The Toledo Museum of Art and the Italian Ministry of Heritage and Cultural Activities announced today that they have reached an agreement for the repatriation of an object in the Museum’s collection. The Attic red-figured skyphos, an earthenware drinking vessel decorated with the story of the return of Hephaistos to Olympos, is attributed to the Kleophon Painter of Athens, Greece, and dates to approximately 420 B.C.E. Per the agreement, the vessel will remain on view at TMA for four years, after which the Museum may ask to renew the loan or request another significant object from the Italian government as part of a continuing and rotating cultural exchange.

Toledo Museum of Art to return ancient Greek vase to Italy
The Skyphos (Drinking Vessel) with the Return of Hephaistos to Olympos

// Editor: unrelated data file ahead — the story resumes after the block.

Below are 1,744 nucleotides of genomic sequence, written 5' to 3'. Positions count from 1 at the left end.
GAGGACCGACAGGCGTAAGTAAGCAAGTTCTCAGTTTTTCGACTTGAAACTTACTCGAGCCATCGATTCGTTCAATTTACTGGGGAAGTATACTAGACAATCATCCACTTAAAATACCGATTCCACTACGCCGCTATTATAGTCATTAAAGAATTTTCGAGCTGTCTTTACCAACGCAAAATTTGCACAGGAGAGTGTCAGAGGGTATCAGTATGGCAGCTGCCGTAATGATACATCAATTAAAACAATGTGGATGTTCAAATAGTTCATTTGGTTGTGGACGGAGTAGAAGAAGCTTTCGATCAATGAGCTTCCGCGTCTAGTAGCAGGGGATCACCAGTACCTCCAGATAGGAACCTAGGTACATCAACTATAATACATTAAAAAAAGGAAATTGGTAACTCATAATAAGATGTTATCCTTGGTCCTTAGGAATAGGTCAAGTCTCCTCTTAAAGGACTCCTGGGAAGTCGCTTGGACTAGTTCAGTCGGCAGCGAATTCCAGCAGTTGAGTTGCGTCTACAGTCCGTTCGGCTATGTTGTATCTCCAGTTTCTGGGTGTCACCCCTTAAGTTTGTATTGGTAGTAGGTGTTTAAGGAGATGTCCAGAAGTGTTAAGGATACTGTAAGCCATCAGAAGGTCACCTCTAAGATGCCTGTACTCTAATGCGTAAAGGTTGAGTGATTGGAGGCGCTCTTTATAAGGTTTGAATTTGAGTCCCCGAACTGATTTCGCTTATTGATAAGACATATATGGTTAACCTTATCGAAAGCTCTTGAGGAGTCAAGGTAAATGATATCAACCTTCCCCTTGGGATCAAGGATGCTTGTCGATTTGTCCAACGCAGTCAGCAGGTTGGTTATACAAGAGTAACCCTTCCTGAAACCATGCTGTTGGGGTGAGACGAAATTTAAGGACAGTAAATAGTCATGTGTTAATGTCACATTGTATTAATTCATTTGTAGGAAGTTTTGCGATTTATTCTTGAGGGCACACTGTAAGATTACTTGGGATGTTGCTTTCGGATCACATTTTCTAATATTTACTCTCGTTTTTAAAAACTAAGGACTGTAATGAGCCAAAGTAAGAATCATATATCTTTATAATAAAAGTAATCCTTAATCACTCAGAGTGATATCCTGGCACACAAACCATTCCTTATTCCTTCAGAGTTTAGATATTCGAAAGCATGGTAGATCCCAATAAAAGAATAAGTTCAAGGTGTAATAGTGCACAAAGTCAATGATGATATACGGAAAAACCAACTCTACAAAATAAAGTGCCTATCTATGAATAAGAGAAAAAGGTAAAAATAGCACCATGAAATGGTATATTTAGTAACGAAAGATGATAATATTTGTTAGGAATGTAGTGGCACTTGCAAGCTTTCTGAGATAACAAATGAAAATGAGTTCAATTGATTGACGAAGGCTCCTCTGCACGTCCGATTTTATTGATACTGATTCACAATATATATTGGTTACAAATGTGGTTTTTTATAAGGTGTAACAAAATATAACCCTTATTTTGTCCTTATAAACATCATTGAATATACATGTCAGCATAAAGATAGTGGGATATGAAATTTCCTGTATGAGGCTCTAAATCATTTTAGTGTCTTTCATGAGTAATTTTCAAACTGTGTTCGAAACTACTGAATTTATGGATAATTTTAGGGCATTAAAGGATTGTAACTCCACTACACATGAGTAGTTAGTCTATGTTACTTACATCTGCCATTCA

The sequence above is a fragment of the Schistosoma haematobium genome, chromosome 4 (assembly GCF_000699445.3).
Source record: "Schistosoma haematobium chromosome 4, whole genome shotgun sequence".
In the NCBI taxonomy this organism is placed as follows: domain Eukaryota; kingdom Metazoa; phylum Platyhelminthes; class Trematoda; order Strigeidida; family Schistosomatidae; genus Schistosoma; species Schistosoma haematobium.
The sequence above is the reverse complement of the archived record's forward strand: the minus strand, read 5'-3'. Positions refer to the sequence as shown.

[Credit: The Toledo Museum of Art]

The Toledo Museum of Art purchased the skyphos in 1982 for $90,000 with funds gifted from Edward Drummond Libbey. The provenance of the object was called into question in 2017 by Christos Tsirogiannis, a forensic archaeologist, after which the Museum began an internal investigation and contacted the Italian authorities.

The vessel has been on display as part of the Museum’s permanent collection since its acquisition and was included in the 1996-97 special exhibition The Fire of Hephaistos: Large Classical Bronzes from North American Collections, which originated at TMA and subsequently traveled to the Tampa Museum of Art in Florida.